Place:Gonesse, Val-d'Oise, France

Coordinates48.983°N 2.45°E
Located inVal-d'Oise, France
Also located inSeine-et-Oise, Île-de-France, France    
source: Getty Thesaurus of Geographic Names
source: Family History Library Catalog

the text in this section is copied from an article in Wikipedia

Gonesse is a commune in the northeastern suburbs of Paris, France. It is located from the centre of Paris.

The commune lies immediately north of Le Bourget Airport, and it is six kilometres (four miles) southwest of Charles de Gaulle International Airport.


the text in this section is copied from an article in Wikipedia

Since Carolingian times, cereals have been grown in Gonesse. In the period of the 12th through the 16th centuries, the cultivation of grain was supplemented by drapery, in particular the production of the coarse woolen material of the gaunace. The commune was an important producer of wheat for the Parisian market in modern times, until the decline of its bakery trade at the end of the 18th century helped feed a strong migration to the capital.[1]

The world's first hydrogen filled balloon — the unmanned Le Globe, launched by Jacques Charles and the Robert brothers on the Champ de Mars in Paris on 27 August 1783 — flew for forty-five minutes and landed in Gonesse, where the reportedly terrified local peasants destroyed it with pitchforks. This caused the government to issue a statement on the harmlessness and the scientific value of such experiments.

In 1815, Marshal Grouchy arrived in Gonesse in the course of the War of the Sixth Coalition, with 40,000 troops and 120 artillery pieces. On 2 July, the Duke of Wellington made his headquarters at the commune.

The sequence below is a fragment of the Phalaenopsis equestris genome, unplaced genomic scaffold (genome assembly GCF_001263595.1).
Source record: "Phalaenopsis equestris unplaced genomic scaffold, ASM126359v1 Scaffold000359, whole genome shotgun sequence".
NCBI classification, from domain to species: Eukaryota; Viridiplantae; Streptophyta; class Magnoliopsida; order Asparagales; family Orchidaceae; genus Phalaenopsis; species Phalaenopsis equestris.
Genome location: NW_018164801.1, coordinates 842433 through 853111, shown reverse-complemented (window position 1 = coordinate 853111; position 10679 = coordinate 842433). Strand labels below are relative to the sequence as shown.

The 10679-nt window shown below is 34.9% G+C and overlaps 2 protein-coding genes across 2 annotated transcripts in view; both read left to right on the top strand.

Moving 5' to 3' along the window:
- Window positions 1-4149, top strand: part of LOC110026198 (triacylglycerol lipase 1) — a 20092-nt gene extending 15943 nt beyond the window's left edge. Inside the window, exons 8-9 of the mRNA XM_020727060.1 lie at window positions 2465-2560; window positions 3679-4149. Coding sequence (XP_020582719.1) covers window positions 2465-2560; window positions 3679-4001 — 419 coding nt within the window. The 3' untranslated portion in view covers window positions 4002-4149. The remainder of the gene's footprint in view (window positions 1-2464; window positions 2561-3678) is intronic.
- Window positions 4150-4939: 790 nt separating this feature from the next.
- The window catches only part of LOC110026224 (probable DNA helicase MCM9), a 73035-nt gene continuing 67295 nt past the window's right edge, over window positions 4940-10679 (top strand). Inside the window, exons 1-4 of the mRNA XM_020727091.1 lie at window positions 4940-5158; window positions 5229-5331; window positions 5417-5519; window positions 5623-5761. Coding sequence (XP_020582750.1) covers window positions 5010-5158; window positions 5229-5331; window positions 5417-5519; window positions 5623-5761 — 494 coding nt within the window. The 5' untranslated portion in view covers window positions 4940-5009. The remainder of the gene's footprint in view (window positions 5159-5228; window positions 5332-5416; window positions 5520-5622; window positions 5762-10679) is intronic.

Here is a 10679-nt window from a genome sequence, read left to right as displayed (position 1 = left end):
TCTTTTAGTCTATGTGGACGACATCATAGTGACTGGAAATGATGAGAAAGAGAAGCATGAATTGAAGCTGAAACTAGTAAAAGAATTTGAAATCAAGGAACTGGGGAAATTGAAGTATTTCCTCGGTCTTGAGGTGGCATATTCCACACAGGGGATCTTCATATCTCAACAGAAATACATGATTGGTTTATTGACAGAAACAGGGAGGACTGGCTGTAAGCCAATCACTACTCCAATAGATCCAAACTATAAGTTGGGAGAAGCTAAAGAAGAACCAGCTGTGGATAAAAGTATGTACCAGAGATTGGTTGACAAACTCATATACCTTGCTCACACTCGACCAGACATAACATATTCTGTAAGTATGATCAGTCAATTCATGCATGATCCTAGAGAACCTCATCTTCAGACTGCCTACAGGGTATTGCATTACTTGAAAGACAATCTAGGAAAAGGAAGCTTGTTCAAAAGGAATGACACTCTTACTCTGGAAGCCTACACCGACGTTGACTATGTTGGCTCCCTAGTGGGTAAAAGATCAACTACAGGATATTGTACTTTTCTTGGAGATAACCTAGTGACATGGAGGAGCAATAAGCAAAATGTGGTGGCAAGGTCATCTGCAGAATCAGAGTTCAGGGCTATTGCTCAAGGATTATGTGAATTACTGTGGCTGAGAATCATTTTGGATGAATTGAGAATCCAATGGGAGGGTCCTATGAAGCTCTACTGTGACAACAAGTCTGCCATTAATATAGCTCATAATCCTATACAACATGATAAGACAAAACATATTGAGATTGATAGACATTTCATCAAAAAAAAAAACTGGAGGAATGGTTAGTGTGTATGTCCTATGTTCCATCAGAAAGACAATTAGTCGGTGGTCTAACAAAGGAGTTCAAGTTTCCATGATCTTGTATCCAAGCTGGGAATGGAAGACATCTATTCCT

Since June 1939, the property Frapart (the Castle) is used as the main establishment of the urban administration.[1]

Jean Camus, Louis Furmanek, Pierre Lorgnet, and Albert Drouhot from Gonesse belonged to the French Resistance movement during the German occupation of France from 1940 to 1944.

On 25 July 2000, Air France Flight 4590 — a Concorde supersonic transport — crashed onto a hotel in the town after a tyre blew out, caused by running over a strip of metal that had fallen off a DC-10 at nearby Charles de Gaulle International Airport. The crash led to the deaths of all 109 people on board and four more on the ground. The Concorde crash occurred less than 6 km from Goussainville, the site of the crash of the supersonic Tupolev Tu-144 during the 1973 Paris Air Show.

External links

  • For more information, see the FR Wikipedia article Gonesse.

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